Pronunciation: (sāl), [key]
1. an area of canvas or other fabric extended to the wind in such a way as to transmit the force of the wind to an assemblage of spars and rigging mounted firmly on a hull, raft, iceboat, etc., so as to drive it along.
2. some similar piece or apparatus, as the part of an arm that catches the wind on a windmill.
3. a voyage or excursion, esp. in a sailing vessel: They went for a sail around the island.
4. a sailing vessel or ship.
5. sailing vessels collectively: The fleet numbered 30 sail.
6. sails for a vessel or vessels collectively.
7. (cap.) Astron.the constellation Vela.
8. in sail, with the sails set.
9. make sail, Naut.
a. to set the sail or sails of a boat or increase the amount of sail already set.
b. to set out on a voyage: Make sail for the Leeward Islands.
10. set sail, to start a sea voyage: We set sail at midnight for Nantucket.
11. trim one's sails, Informal.to cut expenses; economize: We're going to have to trim our sails if we stay in business.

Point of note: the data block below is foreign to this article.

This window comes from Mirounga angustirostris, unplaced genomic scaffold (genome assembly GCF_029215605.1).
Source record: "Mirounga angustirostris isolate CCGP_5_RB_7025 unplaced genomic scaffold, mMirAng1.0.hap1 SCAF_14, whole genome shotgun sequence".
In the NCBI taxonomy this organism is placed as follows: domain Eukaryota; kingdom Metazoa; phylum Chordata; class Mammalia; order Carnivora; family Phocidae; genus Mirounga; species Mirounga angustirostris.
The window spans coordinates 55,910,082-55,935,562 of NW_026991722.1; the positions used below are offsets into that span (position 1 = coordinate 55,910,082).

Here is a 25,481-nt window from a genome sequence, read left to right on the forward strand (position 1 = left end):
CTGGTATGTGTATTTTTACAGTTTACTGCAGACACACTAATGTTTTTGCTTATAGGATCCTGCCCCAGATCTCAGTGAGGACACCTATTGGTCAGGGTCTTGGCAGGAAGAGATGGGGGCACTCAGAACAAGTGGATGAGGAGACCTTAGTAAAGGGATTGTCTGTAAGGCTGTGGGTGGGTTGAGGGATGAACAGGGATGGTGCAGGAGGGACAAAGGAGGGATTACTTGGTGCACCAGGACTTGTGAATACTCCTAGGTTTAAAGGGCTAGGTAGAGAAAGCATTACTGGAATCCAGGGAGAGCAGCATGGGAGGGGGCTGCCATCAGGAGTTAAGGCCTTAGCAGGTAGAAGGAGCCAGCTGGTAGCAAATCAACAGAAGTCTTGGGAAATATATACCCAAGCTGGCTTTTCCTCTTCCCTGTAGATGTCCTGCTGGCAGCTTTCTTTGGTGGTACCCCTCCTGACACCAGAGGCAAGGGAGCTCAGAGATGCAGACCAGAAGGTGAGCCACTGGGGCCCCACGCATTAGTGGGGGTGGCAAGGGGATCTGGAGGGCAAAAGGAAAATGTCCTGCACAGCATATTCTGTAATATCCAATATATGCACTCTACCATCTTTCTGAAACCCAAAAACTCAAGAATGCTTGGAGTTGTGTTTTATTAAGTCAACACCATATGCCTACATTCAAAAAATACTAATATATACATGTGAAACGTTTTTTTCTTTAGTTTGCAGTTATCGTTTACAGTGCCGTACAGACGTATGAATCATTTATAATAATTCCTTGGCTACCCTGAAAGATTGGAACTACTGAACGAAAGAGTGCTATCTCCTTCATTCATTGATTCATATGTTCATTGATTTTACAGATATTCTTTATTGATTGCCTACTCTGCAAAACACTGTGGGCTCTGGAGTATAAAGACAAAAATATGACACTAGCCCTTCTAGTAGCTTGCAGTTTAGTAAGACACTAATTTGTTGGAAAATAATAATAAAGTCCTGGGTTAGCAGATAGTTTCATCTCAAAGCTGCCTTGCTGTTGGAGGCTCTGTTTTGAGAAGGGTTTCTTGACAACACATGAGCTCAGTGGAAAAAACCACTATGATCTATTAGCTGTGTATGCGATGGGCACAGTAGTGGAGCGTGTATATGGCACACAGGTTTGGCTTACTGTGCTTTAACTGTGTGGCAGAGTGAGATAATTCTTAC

12. under sail, with sails set; in motion; sailing: It was good to be under sail in the brisk wind and under the warm sun.
1. to move along or travel over water: steamships sailing to Lisbon.
2. to manage a sailboat, esp. for sport.
3. to begin a journey by water: We are sailing at dawn.
4. to move along in a manner suggestive of a sailing vessel: caravans sailing along.
5. to move along in a stately, effortless way: to sail into a room.
1. to sail upon, over, or through: to sail the seven seas.
2. to navigate (a vessel).
3. sail in or into, Informal.
a. to go vigorously into action; begin to act; attack.
b. to attack verbally: He would sail into his staff when work was going badly.
Random House Unabridged Dictionary, Copyright © 1997, by Random House, Inc., on Infoplease.